Thursday, February 11, 2010

The Never Ending Cycle of Renewable Energy Trade Offs

     We are fairly diligent in our review of information regarding biofuels, renewable energy, biomass, etc.  I am always amazed at the comments which bring up new and inventive ways in which these technologies are "potentially harming" the environment and our economy.
     I wanted to share some observations that have stuck out in my mind over the years.

1.  Biofuels are causing habitat reductions for orangutans.  There are no doubt habitat reductions for many species but let's be realistic.  How much are biofuels really contributing compared to urban sprawl and the standard of living increases in countries?

2.  Food vs. fuel.  I will not get into detail on this other than make a couple comments.  How many food shortages would be prevented if we stopped all corn ethanol production?  How much would the US agricultural community be affected if the 30% of the corn which is now locally bought and converted to higher value products was sold overseas at commodity prices?  When you look at the price of food on the shelves how much is related to raw agricultural products and how much is related to processing costs and distribution?  How much has the biodiesel and corn ethanol production helped us to move towards a greener future?  Isn't there some value in trying?  It is better than setting on our hands waiting for a perfect solution.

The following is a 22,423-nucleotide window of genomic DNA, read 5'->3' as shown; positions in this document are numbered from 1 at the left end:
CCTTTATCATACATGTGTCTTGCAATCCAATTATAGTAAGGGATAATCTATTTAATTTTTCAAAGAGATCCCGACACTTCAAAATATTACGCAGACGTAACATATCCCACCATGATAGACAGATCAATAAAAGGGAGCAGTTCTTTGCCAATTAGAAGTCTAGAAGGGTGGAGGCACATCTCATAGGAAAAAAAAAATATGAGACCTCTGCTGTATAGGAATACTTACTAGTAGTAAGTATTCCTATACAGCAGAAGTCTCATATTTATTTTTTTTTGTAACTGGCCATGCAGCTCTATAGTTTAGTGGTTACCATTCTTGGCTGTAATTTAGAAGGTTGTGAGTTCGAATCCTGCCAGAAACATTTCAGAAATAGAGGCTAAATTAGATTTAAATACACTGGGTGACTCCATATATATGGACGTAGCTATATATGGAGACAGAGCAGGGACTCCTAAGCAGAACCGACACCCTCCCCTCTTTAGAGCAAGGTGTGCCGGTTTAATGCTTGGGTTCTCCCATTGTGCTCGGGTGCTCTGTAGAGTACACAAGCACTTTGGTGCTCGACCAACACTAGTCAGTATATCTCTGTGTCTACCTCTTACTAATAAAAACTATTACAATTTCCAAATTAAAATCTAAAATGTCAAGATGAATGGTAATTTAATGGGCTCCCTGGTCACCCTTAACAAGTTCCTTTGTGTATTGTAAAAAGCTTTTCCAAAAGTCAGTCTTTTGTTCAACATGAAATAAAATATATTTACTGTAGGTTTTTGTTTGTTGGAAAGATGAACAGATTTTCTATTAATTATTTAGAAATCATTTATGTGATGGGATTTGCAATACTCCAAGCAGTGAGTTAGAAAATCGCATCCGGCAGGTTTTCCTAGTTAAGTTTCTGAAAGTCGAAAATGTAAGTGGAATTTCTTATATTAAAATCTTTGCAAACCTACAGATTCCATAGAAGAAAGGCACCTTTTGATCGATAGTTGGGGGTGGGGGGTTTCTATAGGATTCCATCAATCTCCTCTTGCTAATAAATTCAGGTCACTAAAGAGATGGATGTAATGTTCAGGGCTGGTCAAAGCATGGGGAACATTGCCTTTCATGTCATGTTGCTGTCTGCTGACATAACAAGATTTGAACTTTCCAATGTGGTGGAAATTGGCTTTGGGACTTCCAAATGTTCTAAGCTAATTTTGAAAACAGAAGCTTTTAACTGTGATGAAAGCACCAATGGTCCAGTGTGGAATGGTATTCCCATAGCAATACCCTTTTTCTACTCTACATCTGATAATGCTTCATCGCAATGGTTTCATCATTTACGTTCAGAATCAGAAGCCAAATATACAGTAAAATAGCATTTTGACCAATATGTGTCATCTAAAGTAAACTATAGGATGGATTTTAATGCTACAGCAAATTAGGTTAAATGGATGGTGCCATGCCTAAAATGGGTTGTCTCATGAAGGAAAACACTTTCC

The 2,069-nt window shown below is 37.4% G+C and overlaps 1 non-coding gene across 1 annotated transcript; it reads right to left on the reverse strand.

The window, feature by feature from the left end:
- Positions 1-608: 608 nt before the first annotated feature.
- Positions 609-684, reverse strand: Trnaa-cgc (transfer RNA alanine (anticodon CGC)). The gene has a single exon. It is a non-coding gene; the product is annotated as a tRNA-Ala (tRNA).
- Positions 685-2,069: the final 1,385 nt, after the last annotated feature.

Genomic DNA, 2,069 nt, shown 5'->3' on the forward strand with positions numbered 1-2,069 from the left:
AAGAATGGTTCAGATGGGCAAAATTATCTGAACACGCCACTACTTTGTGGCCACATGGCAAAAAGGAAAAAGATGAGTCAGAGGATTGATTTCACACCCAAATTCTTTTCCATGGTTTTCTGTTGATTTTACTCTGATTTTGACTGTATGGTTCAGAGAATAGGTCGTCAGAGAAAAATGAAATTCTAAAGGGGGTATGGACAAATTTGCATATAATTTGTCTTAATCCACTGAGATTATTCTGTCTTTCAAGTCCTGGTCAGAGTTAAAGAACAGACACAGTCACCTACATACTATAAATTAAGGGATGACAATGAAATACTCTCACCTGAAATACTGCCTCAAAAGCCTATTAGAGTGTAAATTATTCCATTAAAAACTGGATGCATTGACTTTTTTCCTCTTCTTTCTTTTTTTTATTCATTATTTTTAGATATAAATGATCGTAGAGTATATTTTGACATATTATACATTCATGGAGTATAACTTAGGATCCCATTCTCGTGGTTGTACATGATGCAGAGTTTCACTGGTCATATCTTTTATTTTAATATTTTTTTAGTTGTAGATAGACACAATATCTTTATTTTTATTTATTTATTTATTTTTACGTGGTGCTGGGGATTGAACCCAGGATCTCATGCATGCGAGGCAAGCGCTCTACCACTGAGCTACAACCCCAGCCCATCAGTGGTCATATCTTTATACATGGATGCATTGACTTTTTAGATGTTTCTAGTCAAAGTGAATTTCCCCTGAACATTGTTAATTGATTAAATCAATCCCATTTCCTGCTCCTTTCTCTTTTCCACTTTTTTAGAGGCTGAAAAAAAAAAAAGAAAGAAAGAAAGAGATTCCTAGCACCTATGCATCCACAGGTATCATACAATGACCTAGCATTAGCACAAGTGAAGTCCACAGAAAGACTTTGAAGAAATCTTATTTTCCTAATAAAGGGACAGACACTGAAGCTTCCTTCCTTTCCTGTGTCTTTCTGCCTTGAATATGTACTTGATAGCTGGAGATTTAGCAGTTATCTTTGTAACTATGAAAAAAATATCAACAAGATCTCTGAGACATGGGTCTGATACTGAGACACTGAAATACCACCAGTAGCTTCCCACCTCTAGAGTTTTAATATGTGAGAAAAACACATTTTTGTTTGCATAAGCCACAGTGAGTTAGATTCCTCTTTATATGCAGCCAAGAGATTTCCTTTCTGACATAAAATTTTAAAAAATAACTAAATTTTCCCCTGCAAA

3.  Removing forest and agricultural biomass for energy production will harm the land.  This is correct.  Removing biomass without first understanding and considering the effects can harm the land.  Landowners and policy makers have been regulating the management of land with economic or policy based decisions for many years.  It is not in any stakeholders best interest to harm the land.

4.  The best solution may never make economical sense.  I know there are cleaner and more efficient means of generating power and fuels.    If they don't make economic sense they are not going to scale and displace a significant portion of capacity.  This also goes for making environmentally "dirty" processes clean.  Dare I say clean coal technology.

The point is nothing is perfect.  We seem to forget the environmental harm fossil fuels create just because they are widely used and main stream sources of energy.  We also think that renewable energy should cost the same as fossil fuel derives sources.

Renewable energy solutions are not and will probably never be perfect or the lowest cost.  We have to be striving to make each solution better than the last.

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